Canada’s education system is a beacon for international students worldwide. While a study permit is typically required for foreign nationals to study in Canada, there are notable exceptions.
Minor Children in Canada
In Canada, the definition of a minor varies by province or territory, with the age of majority being the determining factor. The age of majority is 18 in Alberta, Manitoba, Ontario, Prince Edward Island, Quebec, and Saskatchewan, and it is 19 in British Columbia, New Brunswick, Newfoundland and Labrador, Nova Scotia, the Northwest Territories, Nunavut, and the Yukon.
Minor children present in Canada are exempt from the study permit requirement, they can study at pre-school, primary, or secondary level without a permit under specific conditions, include:
- Refugee Status: If the minor children are accompanying parents claiming refugee status or are claimants themselves.
- Parental Citizenship or Residency: If one of their parents, whether biological or adoptive, is a Canadian citizen or permanent resident.
- Parental Work or Study Authorization: If one of their parents is authorized to work or study in Canada. This includes parents who are temporary residents holding work permits, study permits, or visitor status. Visitor status holders must be authorized to work without a permit as per section 186 of the Immigration and Refugee Protection Regulations (IRPR) or authorized to study without a permit as per section R188.
- Absence of Parents in Canada: If neither parent is physically present in Canada.
Minor children of a visitor who is not authorized to work or study in Canada must obtain a study permit to engage in educational activities in the country. These regulations are designed to simplify access to Canadian schools for these children, ensuring continuity in their education without the bureaucratic hurdles commonly associated with international study.
Foreign nationals may enter Canada to attend a course or program of 6 months or less without a study permit. This exemption is aimed at individuals seeking short-term educational or professional development in Canada. It’s important to note that if the course is part of a longer program, a study permit is required.
Although a study permit isn’t mandatory for these short-duration courses, immigration officers are still required to process any study permit applications they receive for courses or programs of six months or less. Possessing a study permit can offer advantages, such as the ability to apply for a renewal or modification of the study permit conditions for further studies within Canada. Furthermore, those holding a study permit might be eligible to participate in work programs available to international students.
Additionally, foreign nationals can attend short-term courses or programs at non-Designated Learning Institutions (non-DLIs) without a study permit. However, study permits are not issued for attending courses at non-DLIs. This distinction ensures that the exemption is appropriately applied while maintaining the integrity of Canada’s education system.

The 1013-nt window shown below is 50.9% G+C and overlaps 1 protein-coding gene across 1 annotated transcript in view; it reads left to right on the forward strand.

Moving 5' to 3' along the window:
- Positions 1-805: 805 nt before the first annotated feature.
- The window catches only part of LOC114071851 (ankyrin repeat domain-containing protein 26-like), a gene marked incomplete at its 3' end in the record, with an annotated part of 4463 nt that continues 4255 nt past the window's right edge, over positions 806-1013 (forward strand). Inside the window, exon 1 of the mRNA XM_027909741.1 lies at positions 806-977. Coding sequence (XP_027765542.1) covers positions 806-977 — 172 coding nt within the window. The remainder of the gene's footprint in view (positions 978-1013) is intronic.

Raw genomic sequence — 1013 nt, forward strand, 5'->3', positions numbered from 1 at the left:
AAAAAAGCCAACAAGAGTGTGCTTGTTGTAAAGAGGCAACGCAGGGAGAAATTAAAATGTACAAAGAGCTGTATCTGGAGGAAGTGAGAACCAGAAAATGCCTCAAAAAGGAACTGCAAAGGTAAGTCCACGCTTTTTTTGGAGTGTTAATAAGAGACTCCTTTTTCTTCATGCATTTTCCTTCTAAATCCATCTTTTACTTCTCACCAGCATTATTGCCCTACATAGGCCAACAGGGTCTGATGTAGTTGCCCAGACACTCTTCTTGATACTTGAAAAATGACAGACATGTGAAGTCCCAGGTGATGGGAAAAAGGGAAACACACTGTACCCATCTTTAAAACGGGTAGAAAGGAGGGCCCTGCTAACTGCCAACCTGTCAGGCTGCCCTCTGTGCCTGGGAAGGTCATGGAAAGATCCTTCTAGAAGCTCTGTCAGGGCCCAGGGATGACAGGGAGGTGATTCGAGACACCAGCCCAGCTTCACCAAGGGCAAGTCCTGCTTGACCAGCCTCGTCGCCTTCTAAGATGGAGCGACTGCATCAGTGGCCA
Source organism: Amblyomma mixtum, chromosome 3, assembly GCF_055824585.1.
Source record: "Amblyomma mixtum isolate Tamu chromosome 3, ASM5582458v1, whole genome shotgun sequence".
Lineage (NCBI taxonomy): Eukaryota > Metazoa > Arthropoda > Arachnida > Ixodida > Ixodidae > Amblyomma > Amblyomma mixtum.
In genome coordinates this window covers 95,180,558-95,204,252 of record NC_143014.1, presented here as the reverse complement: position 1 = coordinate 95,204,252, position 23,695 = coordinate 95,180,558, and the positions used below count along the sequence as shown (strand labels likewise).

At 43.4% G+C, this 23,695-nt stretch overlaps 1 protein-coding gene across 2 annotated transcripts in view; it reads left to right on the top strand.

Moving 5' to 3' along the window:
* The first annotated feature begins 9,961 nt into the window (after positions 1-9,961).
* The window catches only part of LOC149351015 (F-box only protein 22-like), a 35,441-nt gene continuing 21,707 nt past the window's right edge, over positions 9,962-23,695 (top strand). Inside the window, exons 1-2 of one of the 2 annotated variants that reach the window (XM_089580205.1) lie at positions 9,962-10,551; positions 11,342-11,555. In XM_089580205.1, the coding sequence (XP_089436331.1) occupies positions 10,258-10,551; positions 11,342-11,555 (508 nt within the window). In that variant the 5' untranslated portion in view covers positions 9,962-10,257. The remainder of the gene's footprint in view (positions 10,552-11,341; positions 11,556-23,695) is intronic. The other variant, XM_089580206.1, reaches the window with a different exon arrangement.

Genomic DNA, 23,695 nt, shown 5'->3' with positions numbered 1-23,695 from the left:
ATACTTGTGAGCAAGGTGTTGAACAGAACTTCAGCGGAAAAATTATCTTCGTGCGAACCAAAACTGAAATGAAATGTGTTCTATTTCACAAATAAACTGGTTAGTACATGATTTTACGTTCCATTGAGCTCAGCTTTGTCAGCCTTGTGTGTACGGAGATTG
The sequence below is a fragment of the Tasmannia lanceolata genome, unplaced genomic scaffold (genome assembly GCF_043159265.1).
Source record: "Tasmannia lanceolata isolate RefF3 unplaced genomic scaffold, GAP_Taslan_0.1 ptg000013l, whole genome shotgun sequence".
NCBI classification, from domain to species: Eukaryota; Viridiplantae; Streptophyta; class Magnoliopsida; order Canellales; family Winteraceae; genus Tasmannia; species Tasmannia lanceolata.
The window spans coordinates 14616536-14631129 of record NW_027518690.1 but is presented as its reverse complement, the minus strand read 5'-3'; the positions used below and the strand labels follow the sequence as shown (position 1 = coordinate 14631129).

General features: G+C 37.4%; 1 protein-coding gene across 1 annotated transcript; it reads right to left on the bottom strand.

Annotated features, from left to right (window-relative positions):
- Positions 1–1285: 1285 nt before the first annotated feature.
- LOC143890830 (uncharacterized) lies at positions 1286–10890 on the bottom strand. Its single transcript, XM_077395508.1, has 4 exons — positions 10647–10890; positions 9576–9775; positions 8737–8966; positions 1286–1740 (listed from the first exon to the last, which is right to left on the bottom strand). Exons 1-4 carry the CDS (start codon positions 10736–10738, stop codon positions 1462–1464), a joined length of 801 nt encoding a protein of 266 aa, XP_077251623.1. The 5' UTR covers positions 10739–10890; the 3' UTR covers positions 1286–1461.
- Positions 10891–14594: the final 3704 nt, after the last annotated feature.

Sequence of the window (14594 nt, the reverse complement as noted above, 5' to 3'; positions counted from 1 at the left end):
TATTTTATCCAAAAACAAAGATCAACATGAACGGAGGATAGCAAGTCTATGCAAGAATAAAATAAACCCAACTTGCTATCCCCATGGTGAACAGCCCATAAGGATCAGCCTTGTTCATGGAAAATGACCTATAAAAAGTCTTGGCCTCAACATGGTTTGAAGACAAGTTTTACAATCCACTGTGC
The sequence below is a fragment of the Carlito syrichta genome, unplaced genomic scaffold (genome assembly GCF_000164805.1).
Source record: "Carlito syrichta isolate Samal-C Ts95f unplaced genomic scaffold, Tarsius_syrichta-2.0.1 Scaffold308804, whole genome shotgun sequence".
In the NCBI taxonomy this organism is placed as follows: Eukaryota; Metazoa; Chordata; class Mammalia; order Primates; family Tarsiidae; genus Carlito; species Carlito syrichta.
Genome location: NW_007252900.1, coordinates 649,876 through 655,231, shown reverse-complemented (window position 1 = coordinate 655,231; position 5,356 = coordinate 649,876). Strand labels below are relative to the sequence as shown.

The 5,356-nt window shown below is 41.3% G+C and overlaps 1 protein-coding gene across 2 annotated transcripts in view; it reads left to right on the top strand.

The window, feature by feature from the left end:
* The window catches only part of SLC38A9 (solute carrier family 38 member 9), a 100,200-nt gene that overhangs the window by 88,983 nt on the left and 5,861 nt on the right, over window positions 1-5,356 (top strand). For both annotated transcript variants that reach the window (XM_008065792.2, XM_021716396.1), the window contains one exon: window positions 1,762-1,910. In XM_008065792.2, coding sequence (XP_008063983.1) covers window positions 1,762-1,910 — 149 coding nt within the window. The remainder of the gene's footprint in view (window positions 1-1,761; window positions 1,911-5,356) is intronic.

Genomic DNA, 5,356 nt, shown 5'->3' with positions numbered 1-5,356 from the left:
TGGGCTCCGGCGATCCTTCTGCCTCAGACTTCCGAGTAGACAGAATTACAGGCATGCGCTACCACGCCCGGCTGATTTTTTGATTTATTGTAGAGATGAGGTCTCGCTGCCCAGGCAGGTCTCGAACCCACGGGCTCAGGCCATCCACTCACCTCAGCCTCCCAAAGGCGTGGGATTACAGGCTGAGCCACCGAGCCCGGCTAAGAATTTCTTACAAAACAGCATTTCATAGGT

Family Members of Diplomatic and Foreign Representatives
Children under 19 years of age who are family members or staff of accredited foreign representatives from needing a study permit. This category includes diplomatic agents, consular officers, and officials from international organizations. Accreditation by Global Affairs Canada is a prerequisite, and it includes a detailed process where the Office of Protocol at GAC validates their status. This exemption facilitates the integration of these families into Canadian society, particularly in terms of education for their children.
Children aged between 19 and 24 are also eligible for this exemption if they are registered as full-time students. In exceptional circumstances, dependent children who are 25 years of age or older may be considered for official acceptance.
Armed Forces Members
Members of the armed forces from countries designated under the Visiting Forces Act do not require a study permit for training longer than six months. This exemption reflects Canada’s commitment to international defense cooperation and training. However, their family members are not covered by this exemption and must follow standard study permit requirements unless they qualify under another category.
Registered Indians are exempt from the study permit requirement. This exemption acknowledges the unique status of indigenous peoples in Canada and provides them unrestricted access to education.
Temporary Public Policy
In response to the valuable contributions of temporary foreign workers to Canada’s economy, a new public policy, effective from June 27, 2023, will allow certain foreign nationals working in Canada to study without a study permit. This policy aims to support these individuals by offering opportunities to upgrade their skills, credentials, or licensing.
To be eligible, a foreign national must either hold a valid work permit or have applied to renew their work permit on or before June 7, 2023. This exemption remains valid until the work permit expires, is refused, or until the expiry or revocation of this public policy, which is set for June 27, 2026.
Understanding these exemptions is crucial for navigating the complexities of Canadian immigration and education policies. Whether you’re a minor in Canada, a diplomat’s family member, military personnel, a short-term learner, a registered Indian, or eligible under the new temporary policy, these exemptions offer pathways to accessing education in Canada with fewer formalities.